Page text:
We often carry this same line of thinking into the Christian faith. Mike Yaconelli makes the following observation in his book, Dangerous Wonder:

Most of my life I heard the message loud and clear that Christianity was all about coloring within the lines and coloring well. If I was a good Christian, if I loved Jesus and wanted to please Him, if I read my Bible, prayed, and went to church, then I would get better and better at coloring. And if I lived a long and godly life, I would eventually be able to draw close to the perfect drawing.


Wherever that message came from, it was a lie. I am fifty-five years old and my coloring still looks like Alana’s (the two-year-old daughter of a friend).


I believe God looks at my coloring and says, “Hmmmmm. You certainly like the color green! Lots of passion in this stroke. I like it.”


Even as I write those words, I can hear the “concern” of those who worry about others misunderstanding the gospel. “You’re not suggesting, are you, that nothing matters to God? Certainly, God has standards!”


What I am suggesting is that God’s grace is so outside the lines of our understanding that we can only stand in awe and wonder. Christianity is not about learning how to live within the lines; Christianity is about the joy of coloring. The grace of God is preposterous enough to accept as beautiful a coloring that anyone else would reject as ugly. The grace of God sees beyond the scribbling to the heart of the scribbler—a scribbler who is similar to the two thieves who hung on crosses on either side of Jesus. One of the two asked Jesus to please accept his scribbled and sloppy life into the kingdom of God…and He did. Preposterous. And very good news for the rest of us scribblers.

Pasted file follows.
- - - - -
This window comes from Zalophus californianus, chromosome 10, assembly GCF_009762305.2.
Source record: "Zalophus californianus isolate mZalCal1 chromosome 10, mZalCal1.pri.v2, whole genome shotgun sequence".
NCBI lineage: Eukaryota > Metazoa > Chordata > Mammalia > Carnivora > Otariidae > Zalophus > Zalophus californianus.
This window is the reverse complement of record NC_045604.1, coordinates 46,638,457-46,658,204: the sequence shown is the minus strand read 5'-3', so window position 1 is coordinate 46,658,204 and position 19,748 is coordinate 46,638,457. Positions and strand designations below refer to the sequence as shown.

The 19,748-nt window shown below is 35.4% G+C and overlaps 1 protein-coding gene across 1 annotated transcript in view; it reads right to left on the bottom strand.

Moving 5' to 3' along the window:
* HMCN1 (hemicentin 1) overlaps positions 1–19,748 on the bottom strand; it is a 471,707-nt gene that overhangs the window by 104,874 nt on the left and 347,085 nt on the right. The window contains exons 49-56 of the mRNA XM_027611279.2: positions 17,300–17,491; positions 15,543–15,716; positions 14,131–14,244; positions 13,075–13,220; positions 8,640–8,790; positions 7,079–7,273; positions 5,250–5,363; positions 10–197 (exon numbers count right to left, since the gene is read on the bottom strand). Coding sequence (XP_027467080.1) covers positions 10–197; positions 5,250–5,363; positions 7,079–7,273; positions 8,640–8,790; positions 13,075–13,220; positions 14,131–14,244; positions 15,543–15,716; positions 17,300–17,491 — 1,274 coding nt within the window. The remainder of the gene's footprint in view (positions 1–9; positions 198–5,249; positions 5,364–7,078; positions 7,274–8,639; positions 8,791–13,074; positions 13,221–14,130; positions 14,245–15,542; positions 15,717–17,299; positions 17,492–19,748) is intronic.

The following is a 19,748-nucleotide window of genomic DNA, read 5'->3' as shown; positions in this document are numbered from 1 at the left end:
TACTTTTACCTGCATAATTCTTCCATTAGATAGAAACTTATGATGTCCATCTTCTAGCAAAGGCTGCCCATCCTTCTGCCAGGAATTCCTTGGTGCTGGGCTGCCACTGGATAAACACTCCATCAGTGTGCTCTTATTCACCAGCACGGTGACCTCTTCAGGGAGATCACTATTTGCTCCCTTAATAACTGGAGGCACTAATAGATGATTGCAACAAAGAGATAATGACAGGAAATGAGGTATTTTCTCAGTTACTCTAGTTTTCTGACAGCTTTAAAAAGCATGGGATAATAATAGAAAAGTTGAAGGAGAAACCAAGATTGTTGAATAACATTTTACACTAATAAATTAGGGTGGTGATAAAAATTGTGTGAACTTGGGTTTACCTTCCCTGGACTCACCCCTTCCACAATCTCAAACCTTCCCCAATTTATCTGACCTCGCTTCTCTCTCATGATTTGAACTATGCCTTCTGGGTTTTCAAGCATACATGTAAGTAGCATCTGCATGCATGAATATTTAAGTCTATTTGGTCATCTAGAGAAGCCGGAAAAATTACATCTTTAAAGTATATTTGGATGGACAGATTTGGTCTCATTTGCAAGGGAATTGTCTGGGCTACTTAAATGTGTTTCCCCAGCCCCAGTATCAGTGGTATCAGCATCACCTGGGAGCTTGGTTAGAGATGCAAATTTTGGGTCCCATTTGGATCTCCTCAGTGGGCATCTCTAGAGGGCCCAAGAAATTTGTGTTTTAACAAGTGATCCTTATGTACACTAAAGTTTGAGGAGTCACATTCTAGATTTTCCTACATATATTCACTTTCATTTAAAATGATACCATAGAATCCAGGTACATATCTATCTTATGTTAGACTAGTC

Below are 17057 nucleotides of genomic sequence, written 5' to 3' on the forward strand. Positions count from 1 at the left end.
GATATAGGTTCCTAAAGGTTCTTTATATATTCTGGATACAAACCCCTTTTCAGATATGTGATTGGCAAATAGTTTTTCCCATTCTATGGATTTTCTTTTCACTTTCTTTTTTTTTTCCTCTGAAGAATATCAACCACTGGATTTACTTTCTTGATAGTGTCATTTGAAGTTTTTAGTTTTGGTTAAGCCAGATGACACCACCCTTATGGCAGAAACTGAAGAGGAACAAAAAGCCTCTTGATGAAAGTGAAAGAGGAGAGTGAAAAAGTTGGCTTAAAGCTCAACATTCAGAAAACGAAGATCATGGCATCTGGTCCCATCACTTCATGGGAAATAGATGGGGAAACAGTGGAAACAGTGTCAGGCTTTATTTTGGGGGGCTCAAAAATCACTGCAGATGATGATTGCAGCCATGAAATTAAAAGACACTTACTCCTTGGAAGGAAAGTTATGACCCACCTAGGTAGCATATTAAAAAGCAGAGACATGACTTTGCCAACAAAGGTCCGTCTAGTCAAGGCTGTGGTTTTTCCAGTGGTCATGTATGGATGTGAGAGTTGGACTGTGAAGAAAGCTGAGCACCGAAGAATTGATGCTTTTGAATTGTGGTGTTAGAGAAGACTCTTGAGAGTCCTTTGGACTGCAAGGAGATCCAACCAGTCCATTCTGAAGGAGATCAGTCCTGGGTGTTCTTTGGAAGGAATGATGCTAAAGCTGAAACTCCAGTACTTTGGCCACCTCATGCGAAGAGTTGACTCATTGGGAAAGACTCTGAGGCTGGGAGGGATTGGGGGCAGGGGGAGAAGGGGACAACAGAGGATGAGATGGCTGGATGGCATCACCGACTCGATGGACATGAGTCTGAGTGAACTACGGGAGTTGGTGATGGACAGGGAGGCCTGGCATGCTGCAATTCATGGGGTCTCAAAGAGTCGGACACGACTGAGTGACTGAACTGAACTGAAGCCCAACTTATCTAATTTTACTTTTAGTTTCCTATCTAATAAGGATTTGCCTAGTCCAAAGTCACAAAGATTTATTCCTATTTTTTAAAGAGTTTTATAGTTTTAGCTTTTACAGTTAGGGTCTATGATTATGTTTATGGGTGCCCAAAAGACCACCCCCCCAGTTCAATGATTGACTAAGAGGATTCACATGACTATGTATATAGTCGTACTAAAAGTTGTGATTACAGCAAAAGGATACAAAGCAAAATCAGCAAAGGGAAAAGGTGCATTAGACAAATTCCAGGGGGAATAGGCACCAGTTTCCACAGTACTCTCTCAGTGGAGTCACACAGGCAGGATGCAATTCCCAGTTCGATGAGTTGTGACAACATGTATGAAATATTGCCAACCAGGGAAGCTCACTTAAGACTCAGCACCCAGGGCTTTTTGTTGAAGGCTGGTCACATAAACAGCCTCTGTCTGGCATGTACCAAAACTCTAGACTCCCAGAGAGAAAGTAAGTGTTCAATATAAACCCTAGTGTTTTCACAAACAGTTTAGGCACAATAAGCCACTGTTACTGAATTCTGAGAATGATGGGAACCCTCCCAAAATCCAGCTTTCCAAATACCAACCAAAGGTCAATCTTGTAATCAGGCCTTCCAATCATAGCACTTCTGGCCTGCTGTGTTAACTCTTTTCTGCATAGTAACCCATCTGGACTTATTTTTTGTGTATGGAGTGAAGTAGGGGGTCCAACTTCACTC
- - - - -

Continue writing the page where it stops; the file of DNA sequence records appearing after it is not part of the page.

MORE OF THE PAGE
Imagine a new couple—let’s call them John and Lisa—who begin attending a Sunday morning service in a typical conservative evangelical church. They are remarkably transparent from day one—a trait that some people find refreshing—and they open themselves up like a book to an entire congregation of strangers, not realizing that most people avoid such things for fear of being judged. Not John and Lisa. Maybe no one warned them. They came because a friend invited them and, surprisingly, they continue to attend the services weekly, even though church-going has never been a regular experience for either one. They are completely naive and unassuming about everything related to the Christian life, especially what’s considered “inside the lines” or “outside the lines.”

I can promise you…someone’s going to get their nose out of joint because John and Lisa don’t fit into their expectations of what constitutes a “good Christian” even though they know this couple is just beginning to investigate Christianity up close. They will discover John likes to go to the casino once a month, or that Lisa has had an abortion, or that the couple enjoys a few beers when they go tailgating with their non-church-going friends during football season, or that they are convinced evolutionists and, God forbid, card-carrying Libertarians! You see, when we’ve been bullied into coloring inside the lines, it drives us crazy when other people just scribble for the fun of it (and get away with it).

To me, it’s one of the reasons people are walking away from institutional Christianity. Maybe John and Lisa will find a loving fellowship where they are accepted as they are, where others are willing to allow God’s Spirit to do His work in His own timing in their lives, and where the active love of Christ demonstrated through others kindles a thirst in their hearts for authentic Christianity, as opposed to legalistic adherence to a form of religion that sucks the joy and life right out of them. I hope they find a place that welcomes scribblers. I’d love to find such a place, too.